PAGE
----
Peruvian Technology

Discussing the state of Information Technology in Peru, showing that the current environment is not conducive for huge IT investments.

Examining how the IT revolution has encouraged people to look for opportunities in different countries, particularly the third world countries which have been successful in providing the basic amenities at a cost lesser when compared to developed nations. This study is an effort to rank Peru as a possible IT destination for businesses that are planning to expand into other countries. Looks at a history of IT in Peru, infrastructure, Telecom companies in Peru, government initiatives, internet availability, hard and software production, the business climate for investing and legal issues concerning the IT sector.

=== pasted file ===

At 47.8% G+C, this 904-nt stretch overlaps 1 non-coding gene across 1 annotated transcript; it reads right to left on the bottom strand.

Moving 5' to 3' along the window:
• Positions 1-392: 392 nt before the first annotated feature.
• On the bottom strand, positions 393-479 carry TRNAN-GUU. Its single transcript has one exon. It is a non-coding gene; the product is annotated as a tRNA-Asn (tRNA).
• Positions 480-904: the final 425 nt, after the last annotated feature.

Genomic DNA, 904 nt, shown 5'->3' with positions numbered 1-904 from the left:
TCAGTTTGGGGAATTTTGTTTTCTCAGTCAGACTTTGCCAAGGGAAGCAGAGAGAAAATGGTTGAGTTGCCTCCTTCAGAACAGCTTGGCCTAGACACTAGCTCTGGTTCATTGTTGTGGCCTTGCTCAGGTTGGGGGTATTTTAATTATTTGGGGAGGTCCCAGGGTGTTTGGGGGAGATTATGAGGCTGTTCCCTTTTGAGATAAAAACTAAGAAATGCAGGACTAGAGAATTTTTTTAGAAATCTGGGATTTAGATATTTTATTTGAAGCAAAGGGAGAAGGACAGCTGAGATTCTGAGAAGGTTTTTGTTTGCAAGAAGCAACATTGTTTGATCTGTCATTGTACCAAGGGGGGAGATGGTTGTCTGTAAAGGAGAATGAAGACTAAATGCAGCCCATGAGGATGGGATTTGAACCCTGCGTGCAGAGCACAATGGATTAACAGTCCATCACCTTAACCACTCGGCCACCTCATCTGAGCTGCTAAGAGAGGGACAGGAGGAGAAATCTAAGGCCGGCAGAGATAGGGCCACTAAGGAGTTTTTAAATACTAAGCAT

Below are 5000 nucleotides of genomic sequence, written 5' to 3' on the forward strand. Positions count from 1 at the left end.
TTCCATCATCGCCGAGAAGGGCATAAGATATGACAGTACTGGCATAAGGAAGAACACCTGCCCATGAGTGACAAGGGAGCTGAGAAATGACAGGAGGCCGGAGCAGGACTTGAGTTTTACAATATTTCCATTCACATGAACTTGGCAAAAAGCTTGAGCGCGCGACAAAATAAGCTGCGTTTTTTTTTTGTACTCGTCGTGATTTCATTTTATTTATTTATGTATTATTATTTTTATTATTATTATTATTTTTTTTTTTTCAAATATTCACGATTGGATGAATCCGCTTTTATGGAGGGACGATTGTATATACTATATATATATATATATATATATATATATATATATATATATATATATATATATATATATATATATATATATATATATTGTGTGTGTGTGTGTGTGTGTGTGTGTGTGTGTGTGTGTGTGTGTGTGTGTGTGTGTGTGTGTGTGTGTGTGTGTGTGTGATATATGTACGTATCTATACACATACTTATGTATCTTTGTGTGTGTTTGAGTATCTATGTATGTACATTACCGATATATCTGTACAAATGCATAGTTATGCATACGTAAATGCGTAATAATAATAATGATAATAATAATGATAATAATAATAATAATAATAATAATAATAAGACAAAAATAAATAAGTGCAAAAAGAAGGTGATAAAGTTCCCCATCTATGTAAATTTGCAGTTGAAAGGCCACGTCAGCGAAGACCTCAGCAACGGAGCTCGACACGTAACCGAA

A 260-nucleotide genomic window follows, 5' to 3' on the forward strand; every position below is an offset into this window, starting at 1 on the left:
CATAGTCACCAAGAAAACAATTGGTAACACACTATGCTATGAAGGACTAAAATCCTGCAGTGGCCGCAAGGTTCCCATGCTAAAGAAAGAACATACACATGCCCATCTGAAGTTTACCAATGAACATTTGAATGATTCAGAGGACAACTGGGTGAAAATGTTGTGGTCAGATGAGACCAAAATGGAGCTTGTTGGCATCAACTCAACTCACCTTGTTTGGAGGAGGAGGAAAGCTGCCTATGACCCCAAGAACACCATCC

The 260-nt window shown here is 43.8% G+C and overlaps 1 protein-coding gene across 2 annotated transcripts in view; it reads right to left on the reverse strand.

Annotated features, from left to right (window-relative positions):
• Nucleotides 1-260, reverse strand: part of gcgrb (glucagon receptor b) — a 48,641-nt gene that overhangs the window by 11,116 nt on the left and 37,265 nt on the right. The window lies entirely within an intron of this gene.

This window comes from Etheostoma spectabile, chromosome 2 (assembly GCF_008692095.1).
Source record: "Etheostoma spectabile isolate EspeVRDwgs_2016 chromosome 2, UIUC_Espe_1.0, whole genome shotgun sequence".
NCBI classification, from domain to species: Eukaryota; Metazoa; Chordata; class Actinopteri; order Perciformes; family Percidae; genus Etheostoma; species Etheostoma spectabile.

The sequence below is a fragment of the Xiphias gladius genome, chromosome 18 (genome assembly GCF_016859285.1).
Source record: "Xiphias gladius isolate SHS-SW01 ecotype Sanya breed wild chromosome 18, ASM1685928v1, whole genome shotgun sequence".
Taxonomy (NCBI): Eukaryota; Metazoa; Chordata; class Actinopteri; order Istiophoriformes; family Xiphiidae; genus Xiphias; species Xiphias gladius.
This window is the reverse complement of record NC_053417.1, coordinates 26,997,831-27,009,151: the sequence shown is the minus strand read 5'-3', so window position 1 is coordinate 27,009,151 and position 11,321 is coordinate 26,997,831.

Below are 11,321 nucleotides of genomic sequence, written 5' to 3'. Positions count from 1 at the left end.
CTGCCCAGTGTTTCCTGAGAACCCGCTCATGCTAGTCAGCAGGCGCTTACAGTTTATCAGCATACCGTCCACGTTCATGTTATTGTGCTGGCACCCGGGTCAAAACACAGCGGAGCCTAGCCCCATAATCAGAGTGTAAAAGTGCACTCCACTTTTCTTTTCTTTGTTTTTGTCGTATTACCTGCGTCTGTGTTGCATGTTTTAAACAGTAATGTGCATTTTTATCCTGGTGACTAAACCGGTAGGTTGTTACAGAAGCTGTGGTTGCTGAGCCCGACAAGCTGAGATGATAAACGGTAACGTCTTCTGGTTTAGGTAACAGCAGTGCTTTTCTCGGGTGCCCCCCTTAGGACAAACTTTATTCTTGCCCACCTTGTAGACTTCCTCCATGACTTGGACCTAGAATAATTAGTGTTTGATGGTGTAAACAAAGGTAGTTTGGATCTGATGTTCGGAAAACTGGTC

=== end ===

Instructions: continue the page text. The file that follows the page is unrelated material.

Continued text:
“As the world is witnessing an unprecedented growth in technology and science, business managers are trying to find new avenues to apply their knowledge and experiences, which would eventually help their business. Among other things, the choice of a new destination is determined by a variety of factors. These may include technology preparedness and literacy of the local population, stability and policies of the government that is favorable to the industries and the infrastructure of that country. The most important factor that encourages business managers to look for new avenues to do business is the spiraling cost both in terms of infrastructure and manpower. In the IT sector it is accepted worldwide that in developed countries like USA, Germany and Britain, the cost involved in maintaining an IT team is far more that maintaining a similar team in a less developed country. This has been one of the prime reasons, which has encouraged companies to outsource a major chunk of their projects to third world workforce. This tendency has been most pronounced in the IT sector. The problem of setting up a new business is much more difficult for IT companies because unlike other industries, an IT venture cannot be started from scratch because it needs many supporting facilities and a computer literate population which the company can at least hope to deploy after adequate training. (Bracker, 1994) Since training in computers requires an above average education level as a prerequisite, the task is all the more difficult for IT managers to find a suitable place for setting up their industry.”